On his website, Rezmerski said he chewed tar as a kid and learned how to cook when he was 7. He said he got drunk at the age of 6 on lemon extract and once shook hands with Colonel Sanders, the iconic mascot for Kentucky Fried Chicken. In his senior year of high school, he recalled getting turned down five times for a prom date.

Rezmerski attended graduate school at the University of Kansas at Lawrence, where he met fellow Minnesota poet Bill Holm, who later introduced Rezmerski to the woman who became his second wife, Rafness.

“Bill had a huge influence on John’s life, and I am sure John had a big influence on Bill, too,” said Rafness, who didn’t meet Rezmerski until they were both in their mid-40s.

Rafness said she isn’t sure if any of her remarks were ever memorialized in one of her husband’s poems, but she said at public readings he often liked to perform “Butter,” a poem about her and one of her favorite things to eat.

“I am pretty slender, and people wouldn’t think that I love butter so much, but his poem about butter — and me — was so beautiful,” Rafness said.

Rezmerski was a world traveler. He toured in Iceland, lived in England for six months and once spent eight days in Las Vegas without gambling. He bragged of riding a raft down the rapids in Yellowstone National Park.

“John would be the last one to leave a party because he didn’t want to miss anything,” Owen said. “He was a wonderful neighbor and an amazing cook. He loved to cook elaborate Chinese meals.”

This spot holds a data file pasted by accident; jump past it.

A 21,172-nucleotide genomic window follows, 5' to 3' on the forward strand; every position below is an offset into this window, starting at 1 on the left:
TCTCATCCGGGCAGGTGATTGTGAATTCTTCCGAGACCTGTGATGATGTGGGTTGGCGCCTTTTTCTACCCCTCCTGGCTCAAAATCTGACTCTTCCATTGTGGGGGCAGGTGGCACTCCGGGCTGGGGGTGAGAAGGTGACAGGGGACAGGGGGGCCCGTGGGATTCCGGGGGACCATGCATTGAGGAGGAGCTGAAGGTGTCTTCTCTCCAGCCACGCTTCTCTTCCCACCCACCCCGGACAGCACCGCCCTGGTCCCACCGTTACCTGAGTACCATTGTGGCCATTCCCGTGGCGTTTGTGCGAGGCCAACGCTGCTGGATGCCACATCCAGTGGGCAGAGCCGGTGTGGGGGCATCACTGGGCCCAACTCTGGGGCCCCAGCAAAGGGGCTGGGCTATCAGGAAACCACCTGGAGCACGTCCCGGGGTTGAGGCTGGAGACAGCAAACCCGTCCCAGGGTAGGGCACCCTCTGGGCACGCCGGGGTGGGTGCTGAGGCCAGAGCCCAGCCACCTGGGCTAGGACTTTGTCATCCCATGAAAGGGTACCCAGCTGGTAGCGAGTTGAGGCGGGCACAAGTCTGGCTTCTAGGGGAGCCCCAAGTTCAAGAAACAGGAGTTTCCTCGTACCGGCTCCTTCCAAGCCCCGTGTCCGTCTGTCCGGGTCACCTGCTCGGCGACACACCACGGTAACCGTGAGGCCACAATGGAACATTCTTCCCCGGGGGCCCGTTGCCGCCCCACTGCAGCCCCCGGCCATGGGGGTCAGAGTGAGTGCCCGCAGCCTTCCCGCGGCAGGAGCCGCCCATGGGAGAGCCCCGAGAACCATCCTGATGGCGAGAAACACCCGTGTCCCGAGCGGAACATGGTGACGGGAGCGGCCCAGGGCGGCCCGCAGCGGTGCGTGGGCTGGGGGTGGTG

Rezmerski also enjoyed bringing poetry to the public. In addition to readings, he also helped organize an annual event in Cambria known as “Chairing of the Bard,” a poetry contest at which the winner was treated to a carved oaken chair. The event was based on a Welsh tradition that dates back centuries.

Friends said Rezmerski had a lively imagination and a knack for turning the ordinary into poetry. An example below, also via Nelson, is from Word Play Festival 2015.

“He loved wordplay and he loved the way that language connects us,” said poet Athena Kildegaard, who grew up in St. Peter and once worked as Rezmerski’s babysitter before studying with him at Gustavus.

Kildegaard said one of her favorite poems of Rezmerski’s is “Grandmother,” from his collection “What Do I Know?”

Here’s an excerpt:

In her house I learned to listen to sea shells, a house full of the smells of raisin bread, chicken soup, blackberry wine, lavender sachet, laundry bluing and coal smoke. The smell of work ...

Coming in from both coasts the family closes around her like a flower closing for the night. After the burial Friday morning, we open up and join each other’s company we have not had for so long. And settle her estate in an hour or so and keep what we had given her and sing and look through old photographs. And some who have been feuding for years sit down to dinner together. And I listen to sea shells in the attic. She has not stopped working.

Said Kildegaard, “This is a poem that sort of acknowledges that people who have died continue to be with us. He wrote about things that mattered. He wrote about things that touched our hearts. But he was able to dance around what could be hokey, what could be clichéd about those topics. And part of that has to do with his love of language.”

In addition to his wife, Rezmerski’s survivors include three adult children from his first marriage: Marysia Bubacz, Nicholas Rezmerski and Peter Jacob (PJ) Rezmerski.

A memorial service will be held Saturday at 10:30 a.m. at Unitarian Universalist Fellowship of Mankato, 937 Charles Av., Mankato.